It is a simple fact of human existence that people love their pets – oftentimes, just as much as they love other human beings. Pets become official family members, extremely important to our well-being and happiness. Yet, many of us have also had to deal with that sad moment in which we have to decide between our own desire to keep our pets around and their quality of life. Making that decision can be one of the most difficult things we have to deal with in our lives and it often comes at a high emotional price. Still, we refuse to let the animals that we love suffer and we take that necessary step out or respect for our companions. However, a 34-year-old man from Santa Rosa (name withheld to protect the accused’s identity) was recently arrested on charges of felony animal cruelty when he attempted to euthanize his pet dog, Shadow, on his own, instead of with the help of a veterinarian.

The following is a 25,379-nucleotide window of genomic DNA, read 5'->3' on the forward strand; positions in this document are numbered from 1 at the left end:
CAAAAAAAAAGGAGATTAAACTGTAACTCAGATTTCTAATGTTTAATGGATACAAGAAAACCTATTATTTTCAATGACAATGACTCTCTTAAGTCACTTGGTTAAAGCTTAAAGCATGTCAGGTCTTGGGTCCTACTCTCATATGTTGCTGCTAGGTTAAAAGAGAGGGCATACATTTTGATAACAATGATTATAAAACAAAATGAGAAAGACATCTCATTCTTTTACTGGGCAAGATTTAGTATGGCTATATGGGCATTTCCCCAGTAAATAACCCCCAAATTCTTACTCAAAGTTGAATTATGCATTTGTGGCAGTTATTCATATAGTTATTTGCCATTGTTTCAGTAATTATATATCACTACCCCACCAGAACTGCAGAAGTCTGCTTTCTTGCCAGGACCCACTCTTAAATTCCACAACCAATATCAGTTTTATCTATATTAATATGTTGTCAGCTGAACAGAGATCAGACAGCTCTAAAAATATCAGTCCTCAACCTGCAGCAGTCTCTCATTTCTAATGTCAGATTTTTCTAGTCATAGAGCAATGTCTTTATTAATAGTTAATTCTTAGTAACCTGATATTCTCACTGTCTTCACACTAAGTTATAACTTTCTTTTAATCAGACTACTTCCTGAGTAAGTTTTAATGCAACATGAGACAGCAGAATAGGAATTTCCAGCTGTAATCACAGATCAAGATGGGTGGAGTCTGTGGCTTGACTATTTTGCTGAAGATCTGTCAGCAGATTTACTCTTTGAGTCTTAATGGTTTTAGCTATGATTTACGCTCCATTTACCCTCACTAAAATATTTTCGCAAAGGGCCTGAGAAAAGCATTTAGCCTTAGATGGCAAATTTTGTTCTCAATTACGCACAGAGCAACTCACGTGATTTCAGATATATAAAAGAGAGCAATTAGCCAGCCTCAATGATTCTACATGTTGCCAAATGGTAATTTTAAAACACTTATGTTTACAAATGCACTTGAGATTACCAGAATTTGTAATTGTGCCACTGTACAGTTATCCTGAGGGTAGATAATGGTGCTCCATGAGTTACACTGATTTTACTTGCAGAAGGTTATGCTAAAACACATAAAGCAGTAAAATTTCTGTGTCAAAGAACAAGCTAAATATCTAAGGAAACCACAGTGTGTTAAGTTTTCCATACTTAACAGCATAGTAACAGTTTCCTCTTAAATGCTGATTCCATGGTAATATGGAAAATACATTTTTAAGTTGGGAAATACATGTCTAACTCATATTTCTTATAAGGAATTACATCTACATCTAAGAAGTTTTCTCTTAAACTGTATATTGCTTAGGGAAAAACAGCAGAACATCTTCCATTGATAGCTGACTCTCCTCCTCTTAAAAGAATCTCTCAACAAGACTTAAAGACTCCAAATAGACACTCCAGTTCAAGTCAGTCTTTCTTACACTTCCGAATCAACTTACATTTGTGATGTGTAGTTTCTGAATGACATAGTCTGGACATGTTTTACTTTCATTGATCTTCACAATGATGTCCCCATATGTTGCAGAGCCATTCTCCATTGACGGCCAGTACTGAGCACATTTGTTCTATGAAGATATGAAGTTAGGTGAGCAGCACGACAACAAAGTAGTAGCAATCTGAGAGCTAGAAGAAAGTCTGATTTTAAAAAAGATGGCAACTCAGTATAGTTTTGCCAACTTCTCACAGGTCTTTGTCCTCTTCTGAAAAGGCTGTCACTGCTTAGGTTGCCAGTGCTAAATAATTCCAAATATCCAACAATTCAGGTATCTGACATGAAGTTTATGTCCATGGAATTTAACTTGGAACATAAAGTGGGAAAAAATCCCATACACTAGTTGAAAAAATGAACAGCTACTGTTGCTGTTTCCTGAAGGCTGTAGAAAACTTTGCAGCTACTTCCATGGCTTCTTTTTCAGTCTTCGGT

According to California law, there is a vast difference between offering a respectful and peaceful send-off for our pets and animal cruelty. This past March, Shadow was found in a shallow pool of water with neck wounds and legs tied. It has been assumed that this case is one of animal cruelty and not one of an effort to end a beloved pet’s life as peacefully as possible.
If convicted, an individual charged with animal cruelty could face several different penalties. Technically, this crime is considered a ‘wobbler,’ meaning that it is up to prosecutors as to whether to treat it as a misdemeanor or a felony (CA Penal Code 597). A felony violation of the aforementioned law could result in up to 3 years in state prison and a $20,000 fine. Additionally, if it can be proven that there was extreme cruelty in the case, then there may be an additional year added to the sentence.